Different Organic Labels Explained

The clean label movement has placed a spotlight on organic labeling. This new focus has highlighted confusion shared by both consumers and manufacturers about the use of different organic labels on food products.

As the public continues to scrutinize their food labels, a clear understanding of this term’s application is crucial.

Working toward a National Standard

The organic discussion is not a new one. Before the USDA set unified standards, states individually worked to tackle defining, regulating, and certifying organic products. Between 1973 and 1990, twenty- two states had established their own organic production procedure, with varying degrees of oversight and little continuity between the different organic labels.

This piece meal approach to stewarding organic food production lead to confusion and vast misrepresentation. Without a system of mandatory standards that could be enforced, consumers were vulnerable to misleading labeling and manufacturers with the best of intentions felt lost in a sea of conflicting definitions.


It became obvious such an approach was not sustainable, and in 1980 the food industry pushed congress to address this issue. Over the next 10 years, congress crafted the Organic Food Protection Act (OFPA), which finally designated one governing body-the USDA, to oversee and monitor the growing organics industry.

The USDA was now responsible for the codification of a national standard and from this the National Organic Program was born (NOP). In December, 2000 the USDA issued its final rule which clearly laid out organic definitions, the National List of Allowed and Prohibited Substances, standard operating procedures, along with fines and penalties.

Establishing the different Organic Labels

The organic label tiers established by the USDA are meant to provide clarity, understanding, and guidelines for both consumers and manufacturers. The presence of organic labels on food products, is not meant to indicate greater nutritional or health value.

Presently there are 4 categories or tiers of organic labeling- 100% Organic, Organic, “Made with Organic” and Specific Ingredient Listing:

100% Organic-

This title is applied to products in which 100% of its ingredients are certified organic. This is most easily found in raw and unprocessed farm products as well as rolled oats and grain flours.

  • Principal Display panel: Can include USDA Organic Seal and/or 100% organic wording
  • Information Panel: Mandatory to identify all organic ingredients


At least 95% of the ingredients used must be organic. It is allowable that up to 5% of the ingredients listed be nonorganic agricultural products, so long as an organic alternative is not commercially available or the ingredient is classified as nonagricultural and can be found on the national list of permitted substances.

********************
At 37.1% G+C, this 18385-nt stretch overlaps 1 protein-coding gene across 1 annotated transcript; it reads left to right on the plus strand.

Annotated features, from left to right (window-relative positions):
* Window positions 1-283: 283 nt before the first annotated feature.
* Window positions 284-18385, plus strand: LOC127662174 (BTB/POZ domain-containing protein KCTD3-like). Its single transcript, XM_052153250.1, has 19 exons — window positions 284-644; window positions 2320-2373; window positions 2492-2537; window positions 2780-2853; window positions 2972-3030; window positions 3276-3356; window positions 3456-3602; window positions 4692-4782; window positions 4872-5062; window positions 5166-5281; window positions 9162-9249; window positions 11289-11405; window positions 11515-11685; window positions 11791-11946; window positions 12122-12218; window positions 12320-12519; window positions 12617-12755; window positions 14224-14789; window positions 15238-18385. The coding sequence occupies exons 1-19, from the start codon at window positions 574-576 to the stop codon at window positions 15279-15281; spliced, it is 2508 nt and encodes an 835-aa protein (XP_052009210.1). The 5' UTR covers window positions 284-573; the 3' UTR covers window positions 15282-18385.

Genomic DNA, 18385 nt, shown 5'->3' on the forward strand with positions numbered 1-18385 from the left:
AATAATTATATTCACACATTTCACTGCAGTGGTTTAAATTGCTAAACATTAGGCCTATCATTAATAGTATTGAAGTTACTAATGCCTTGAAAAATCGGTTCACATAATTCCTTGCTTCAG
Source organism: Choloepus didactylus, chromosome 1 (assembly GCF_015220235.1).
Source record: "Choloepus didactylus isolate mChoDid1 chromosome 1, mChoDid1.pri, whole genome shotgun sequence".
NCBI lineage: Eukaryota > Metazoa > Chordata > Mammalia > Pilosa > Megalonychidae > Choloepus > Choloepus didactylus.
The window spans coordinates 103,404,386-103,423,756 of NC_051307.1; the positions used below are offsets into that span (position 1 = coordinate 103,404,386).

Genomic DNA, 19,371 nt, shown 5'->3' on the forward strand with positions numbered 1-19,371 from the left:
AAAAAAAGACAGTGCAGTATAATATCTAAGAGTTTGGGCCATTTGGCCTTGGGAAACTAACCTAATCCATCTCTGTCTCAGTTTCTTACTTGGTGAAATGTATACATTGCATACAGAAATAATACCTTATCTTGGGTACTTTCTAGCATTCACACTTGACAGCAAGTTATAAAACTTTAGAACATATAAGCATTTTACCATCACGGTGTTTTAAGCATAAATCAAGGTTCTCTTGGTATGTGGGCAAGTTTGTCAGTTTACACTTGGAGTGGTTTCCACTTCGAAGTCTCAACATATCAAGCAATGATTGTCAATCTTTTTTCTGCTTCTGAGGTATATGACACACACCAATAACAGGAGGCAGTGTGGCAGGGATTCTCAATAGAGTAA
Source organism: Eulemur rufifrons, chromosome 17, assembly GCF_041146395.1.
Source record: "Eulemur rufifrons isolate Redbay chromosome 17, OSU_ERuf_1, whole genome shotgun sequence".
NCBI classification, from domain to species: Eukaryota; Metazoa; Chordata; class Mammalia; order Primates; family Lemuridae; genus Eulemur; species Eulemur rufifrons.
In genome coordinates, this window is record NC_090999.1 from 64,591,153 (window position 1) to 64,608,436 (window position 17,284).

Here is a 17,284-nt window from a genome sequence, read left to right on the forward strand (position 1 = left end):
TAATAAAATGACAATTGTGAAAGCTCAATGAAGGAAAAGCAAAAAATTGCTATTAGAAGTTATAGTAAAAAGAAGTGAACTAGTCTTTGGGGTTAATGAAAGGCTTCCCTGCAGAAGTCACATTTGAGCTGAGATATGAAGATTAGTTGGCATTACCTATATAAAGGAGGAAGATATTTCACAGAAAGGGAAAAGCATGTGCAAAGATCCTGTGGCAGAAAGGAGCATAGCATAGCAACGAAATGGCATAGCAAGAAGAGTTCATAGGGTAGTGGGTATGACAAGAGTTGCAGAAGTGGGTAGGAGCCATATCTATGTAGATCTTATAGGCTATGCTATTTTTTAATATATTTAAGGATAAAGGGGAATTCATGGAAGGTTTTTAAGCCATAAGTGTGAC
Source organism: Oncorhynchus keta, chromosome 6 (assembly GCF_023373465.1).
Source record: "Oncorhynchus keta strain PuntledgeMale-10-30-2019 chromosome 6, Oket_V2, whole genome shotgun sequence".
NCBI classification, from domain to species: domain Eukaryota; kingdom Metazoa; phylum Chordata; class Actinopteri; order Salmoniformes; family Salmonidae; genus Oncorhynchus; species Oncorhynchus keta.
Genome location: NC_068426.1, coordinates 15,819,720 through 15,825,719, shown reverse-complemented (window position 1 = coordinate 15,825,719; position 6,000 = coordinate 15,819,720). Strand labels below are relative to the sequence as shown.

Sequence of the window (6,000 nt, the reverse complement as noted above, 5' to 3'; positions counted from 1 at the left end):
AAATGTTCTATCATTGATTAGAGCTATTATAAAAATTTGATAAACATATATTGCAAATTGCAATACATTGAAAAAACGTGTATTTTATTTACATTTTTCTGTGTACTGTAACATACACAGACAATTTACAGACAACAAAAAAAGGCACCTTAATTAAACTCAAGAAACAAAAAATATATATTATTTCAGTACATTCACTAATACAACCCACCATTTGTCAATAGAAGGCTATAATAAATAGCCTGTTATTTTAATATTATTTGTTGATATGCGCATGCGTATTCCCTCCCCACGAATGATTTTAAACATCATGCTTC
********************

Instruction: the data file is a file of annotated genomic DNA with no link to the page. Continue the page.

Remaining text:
• Principal Display: Can include USDA Organic Seal and/or Organic Claim
  • Information Panel: Mandatory to identify which ingredients are organic

“Made with Organic_____”

In order to make this label claim, 70% of the ingredients used must be organic. Up to 30% of the remaining ingredients can be composed of acceptable non organic products. Keep in mind vague statements such “made with organic ingredients” are prohibited. When using this label, companies must specify the exact certified organic ingredients. It should be noted despite being prohibited from using the USDA organic seal, manufacturers must still indicate the certifying body used for the organic contents in their final product.

  • Principal Display: Manufacturer can state “made with organic” and insert no more than 3 ingredients or ingredient categories. Packaging cannot use USDA organic seal or make any claim that would characterize the finished product as organic
  • Information Panel: Mandatory to identify organic ingredients


Specific Ingredient Listing

This designation is meant for finished products containing less than 70% organic ingredients. All organic products used may be listed in the ingredient statement-e.g. “Ingredients: water, sugar, organic pineapple juice”

  • Principal Display: Producer must not use the USDA Organic Seal or apply the word organic anywhere on the front packaging
  • Information Panel: Can list only certified organic ingredients as organic in the ingredient list as well as the percentage of organic contents. All other ingredients are not required to adhere to USDA organic regulations

Keep in mind the following applies to all organic ingredient designations- water and salt do not require organic certification because they are considered natural. It is also important to note,  at no point in the production process can GMOs be introduced into the system. If this were to occur, the ingredient could no longer be considered organic.


Looking To the Future

No matter the organic label tier, manufacturers must be diligent when vetting their sources for organic raw materials. This requires extensive labor investment but the future return is well worth the expense. In 2015 Organic Food sales saw an 11% increase which equated to $4.2 billion, coming to a grand total of $39.7 billion.

These numbers will only continue to grow and food producers have a captive audience at hand. Understanding the different organic labels  is key for food manufactures to find their niche in the ever-expanding organic market.